Friday, June 5, 2009

June 6, 1944: D-Day (65 Years Ago)

Sixty-five years ago, on June 6, 1944, the allied nations invaded France on D-Day to begin taking Europe back from the Nazis.

(Americans in England waiting for D-Day).

The Allied forces involved in D-Day mostly were Americans, English, and Canadians. The men, weapons, tanks, and ships were all gathered in England in anticipation of crossing the English Channel and landing on the coast of France. The Germans knew that the Allies would come by ship, and knew they would come across the English Channel. They did not know when the attack would take place, and did not know exactly where it would take place.

There were months of decoy operations by the British to try to fool the Germans into thinking the landing would come from the North. Once the preparations were completed, the Allies waited on a day by day basis, controlled by the weather. They could not launch the attack if the seas were too rough, or if there were major storms anticipated. So they waited. And the Germans waited on the coast of France, which they had fortified with concrete and steel bunkers and cannons.

The Landing forces included gliders that were flown to France then released, gliding to the ground; paratroopers who were flown into France then dropped into areas where the Allies hoped the German presence would not be too concentrated. These airborne drops were made to have people in France in advance of the coastal landing. The Allies knew it was imperative to quickly take out the communications lines as well as blow up some bridges and prevent the Germans from communicating to Berlin that the invasion had begun and reinforcements were needed.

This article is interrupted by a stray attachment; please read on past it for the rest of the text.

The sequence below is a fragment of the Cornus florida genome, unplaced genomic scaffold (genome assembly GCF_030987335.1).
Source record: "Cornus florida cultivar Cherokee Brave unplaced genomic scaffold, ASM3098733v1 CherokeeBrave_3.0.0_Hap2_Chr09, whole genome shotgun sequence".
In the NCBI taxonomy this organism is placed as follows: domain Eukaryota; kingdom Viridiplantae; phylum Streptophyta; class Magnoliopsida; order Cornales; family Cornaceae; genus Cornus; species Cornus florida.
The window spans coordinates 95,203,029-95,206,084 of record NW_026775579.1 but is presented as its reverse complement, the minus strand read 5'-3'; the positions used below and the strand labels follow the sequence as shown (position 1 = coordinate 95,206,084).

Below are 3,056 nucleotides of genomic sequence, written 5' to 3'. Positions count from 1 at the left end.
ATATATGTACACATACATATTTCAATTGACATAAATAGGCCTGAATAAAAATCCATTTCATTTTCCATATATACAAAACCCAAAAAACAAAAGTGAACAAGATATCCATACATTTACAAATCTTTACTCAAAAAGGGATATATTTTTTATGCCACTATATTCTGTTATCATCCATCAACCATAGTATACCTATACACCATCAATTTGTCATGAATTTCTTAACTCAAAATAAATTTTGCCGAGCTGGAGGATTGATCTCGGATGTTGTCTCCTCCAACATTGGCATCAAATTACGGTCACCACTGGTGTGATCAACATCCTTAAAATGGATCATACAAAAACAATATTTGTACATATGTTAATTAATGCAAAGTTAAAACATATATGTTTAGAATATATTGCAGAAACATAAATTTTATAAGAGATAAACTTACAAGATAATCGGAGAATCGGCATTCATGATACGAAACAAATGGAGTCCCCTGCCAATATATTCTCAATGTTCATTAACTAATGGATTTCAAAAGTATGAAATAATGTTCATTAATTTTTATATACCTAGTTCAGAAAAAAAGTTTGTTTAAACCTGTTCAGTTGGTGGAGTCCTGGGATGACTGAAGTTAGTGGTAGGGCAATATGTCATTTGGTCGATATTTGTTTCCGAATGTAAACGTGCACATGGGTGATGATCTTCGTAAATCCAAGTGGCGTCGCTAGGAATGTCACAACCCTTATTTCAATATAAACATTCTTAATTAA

On June 6, 1944, the public was briefly advised that the invasion had begun: "Under command of General Eisenhower, Allied naval forces, supported by strong air forces, began landing Allied armies this morning on the northern coast of France." The first ships and men hit the beaches of Normandy at 6:30 a.m. on June 6, 1944.

There were 156,000 troops landed in France on D-Day, 73,000 from the U.S.. In addition to the airborne troops who landed by gliders and parachutes, the seaborne troops landed on the beaches in Normandy whose names became familiar to generations who followed: Utah Beach, Omaha Beach, Gold Beach, Juno, and Sword Beach. The allied aircraft flew almost 15,000 sorties that day.

The name of the naval part of the operation on D-Day was Operation Neptune. It included almost 7000 vessels consisting of naval combat ships, landing ships and landing craft, ancillary craft, and merchant vessels. Almost 200,000 personnel worked in the Operation Neptune part of the D-Day operation.

There is no "official" casualty number for D-Day because of the chaos of the invasion. But the unofficial figure is that 10,000 members of the allied invading forces died on D-Day. However, recent studies suggest the numbers may have been much higher. In addition, 24 warships and 35 merchant or auxiliary ships were sunk in June of 1944 in connection with D-Day.

From June 6, 1944 through the end of August, over 425,000 Allied and German troops were killed, wounded or went missing in connection with the Allied advances after D-Day. This figure includes over 200,000 Allied casualties. Roughly 200,000 German troops were killed or wounded, and 200,000 Germans were taken as prisoners of war.

Between 15,000 and 20,000 French civilians were also killed on D-Day in the Allied bombing.

Seventy (70) Million people were killed during World War II.

When you look at photos of World War II, or newsreels, there is an obvious respect for the common men and women working and fighting to stop the Nazis, working together, as allies, to protect our world. Not worship, not the nonsense that we hear from the politicians about the military -- just respect for the simple men and women making sacrifices and putting their lives on their line out of a sense of duty to others.